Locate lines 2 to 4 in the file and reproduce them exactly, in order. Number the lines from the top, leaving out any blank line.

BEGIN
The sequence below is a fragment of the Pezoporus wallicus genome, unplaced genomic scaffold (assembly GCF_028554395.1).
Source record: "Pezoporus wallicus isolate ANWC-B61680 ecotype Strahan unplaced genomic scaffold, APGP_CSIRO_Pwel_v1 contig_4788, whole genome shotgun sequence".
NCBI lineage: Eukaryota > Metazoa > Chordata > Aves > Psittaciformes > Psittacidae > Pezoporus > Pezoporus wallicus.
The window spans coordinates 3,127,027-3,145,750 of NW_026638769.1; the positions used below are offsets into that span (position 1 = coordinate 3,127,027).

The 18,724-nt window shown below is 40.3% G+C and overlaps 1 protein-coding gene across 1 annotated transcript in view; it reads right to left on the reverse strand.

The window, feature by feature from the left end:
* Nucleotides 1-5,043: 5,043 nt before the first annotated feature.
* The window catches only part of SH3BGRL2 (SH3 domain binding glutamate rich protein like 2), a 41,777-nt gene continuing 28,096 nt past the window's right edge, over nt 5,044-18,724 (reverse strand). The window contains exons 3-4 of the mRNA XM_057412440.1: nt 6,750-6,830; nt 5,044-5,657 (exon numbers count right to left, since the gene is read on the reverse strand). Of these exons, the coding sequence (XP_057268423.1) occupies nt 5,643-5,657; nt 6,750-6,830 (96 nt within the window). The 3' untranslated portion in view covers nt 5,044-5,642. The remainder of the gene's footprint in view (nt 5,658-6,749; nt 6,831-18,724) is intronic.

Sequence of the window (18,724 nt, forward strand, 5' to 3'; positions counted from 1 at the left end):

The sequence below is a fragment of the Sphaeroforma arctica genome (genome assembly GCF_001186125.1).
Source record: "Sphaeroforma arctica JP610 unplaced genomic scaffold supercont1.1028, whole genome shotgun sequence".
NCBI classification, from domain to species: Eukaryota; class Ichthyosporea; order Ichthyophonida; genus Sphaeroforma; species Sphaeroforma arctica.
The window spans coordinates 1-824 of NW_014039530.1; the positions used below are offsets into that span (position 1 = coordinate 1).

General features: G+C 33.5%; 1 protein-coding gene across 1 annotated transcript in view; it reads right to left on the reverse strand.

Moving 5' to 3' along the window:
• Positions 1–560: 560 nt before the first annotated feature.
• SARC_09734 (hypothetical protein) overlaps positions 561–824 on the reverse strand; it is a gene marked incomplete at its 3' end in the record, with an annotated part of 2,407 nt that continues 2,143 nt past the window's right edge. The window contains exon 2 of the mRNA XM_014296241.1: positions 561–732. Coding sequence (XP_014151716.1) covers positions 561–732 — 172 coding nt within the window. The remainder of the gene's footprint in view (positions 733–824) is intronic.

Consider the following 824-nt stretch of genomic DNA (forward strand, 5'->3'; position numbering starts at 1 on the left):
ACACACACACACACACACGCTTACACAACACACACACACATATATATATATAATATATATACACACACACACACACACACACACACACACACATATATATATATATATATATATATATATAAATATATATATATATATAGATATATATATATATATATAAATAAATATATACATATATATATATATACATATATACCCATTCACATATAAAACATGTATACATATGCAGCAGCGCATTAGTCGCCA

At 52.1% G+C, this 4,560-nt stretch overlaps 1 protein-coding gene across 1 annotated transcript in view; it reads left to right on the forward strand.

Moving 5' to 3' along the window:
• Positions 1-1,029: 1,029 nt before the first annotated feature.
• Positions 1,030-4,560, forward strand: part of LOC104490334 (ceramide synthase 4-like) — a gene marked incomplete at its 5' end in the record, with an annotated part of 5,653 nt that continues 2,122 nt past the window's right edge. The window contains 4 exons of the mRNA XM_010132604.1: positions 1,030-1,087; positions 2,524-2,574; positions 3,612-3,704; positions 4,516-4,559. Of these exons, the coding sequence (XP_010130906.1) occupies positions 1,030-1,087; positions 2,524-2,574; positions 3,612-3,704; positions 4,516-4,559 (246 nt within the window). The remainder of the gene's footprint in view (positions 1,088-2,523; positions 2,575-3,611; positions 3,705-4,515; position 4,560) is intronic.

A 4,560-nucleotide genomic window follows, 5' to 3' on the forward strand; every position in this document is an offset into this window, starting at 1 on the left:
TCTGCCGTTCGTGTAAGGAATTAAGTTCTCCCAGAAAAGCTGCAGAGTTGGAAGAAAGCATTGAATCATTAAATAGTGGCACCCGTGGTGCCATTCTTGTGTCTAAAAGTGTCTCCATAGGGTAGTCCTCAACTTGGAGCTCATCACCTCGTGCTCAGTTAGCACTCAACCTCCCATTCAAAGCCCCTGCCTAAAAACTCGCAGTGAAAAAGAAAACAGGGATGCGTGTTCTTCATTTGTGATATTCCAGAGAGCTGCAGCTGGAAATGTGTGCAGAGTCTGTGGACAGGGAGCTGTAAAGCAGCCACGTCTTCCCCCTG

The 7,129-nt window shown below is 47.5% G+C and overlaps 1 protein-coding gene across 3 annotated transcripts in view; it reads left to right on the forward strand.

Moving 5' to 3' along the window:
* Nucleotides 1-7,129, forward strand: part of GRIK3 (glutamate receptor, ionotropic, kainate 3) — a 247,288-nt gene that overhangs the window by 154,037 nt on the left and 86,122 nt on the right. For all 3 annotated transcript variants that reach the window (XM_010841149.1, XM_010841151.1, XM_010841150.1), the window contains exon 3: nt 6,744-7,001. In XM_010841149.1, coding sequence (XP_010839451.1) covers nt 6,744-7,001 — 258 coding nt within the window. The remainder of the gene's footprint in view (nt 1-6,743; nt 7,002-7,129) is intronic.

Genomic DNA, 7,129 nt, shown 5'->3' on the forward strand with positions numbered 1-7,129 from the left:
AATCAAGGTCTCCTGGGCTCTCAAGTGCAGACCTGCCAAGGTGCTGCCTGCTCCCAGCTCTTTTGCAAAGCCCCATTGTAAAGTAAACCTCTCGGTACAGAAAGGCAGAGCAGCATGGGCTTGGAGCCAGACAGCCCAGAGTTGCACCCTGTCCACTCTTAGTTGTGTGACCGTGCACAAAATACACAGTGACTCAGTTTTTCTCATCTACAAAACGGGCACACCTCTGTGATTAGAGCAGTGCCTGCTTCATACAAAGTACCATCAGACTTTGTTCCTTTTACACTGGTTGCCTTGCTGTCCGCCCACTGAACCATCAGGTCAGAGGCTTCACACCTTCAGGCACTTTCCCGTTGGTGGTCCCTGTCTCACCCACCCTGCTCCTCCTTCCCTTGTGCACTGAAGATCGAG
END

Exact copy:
Source record: "Pezoporus wallicus isolate ANWC-B61680 ecotype Strahan unplaced genomic scaffold, APGP_CSIRO_Pwel_v1 contig_4788, whole genome shotgun sequence".
NCBI lineage: Eukaryota > Metazoa > Chordata > Aves > Psittaciformes > Psittacidae > Pezoporus > Pezoporus wallicus.
The window spans coordinates 3,127,027-3,145,750 of NW_026638769.1; the positions used below are offsets into that span (position 1 = coordinate 3,127,027).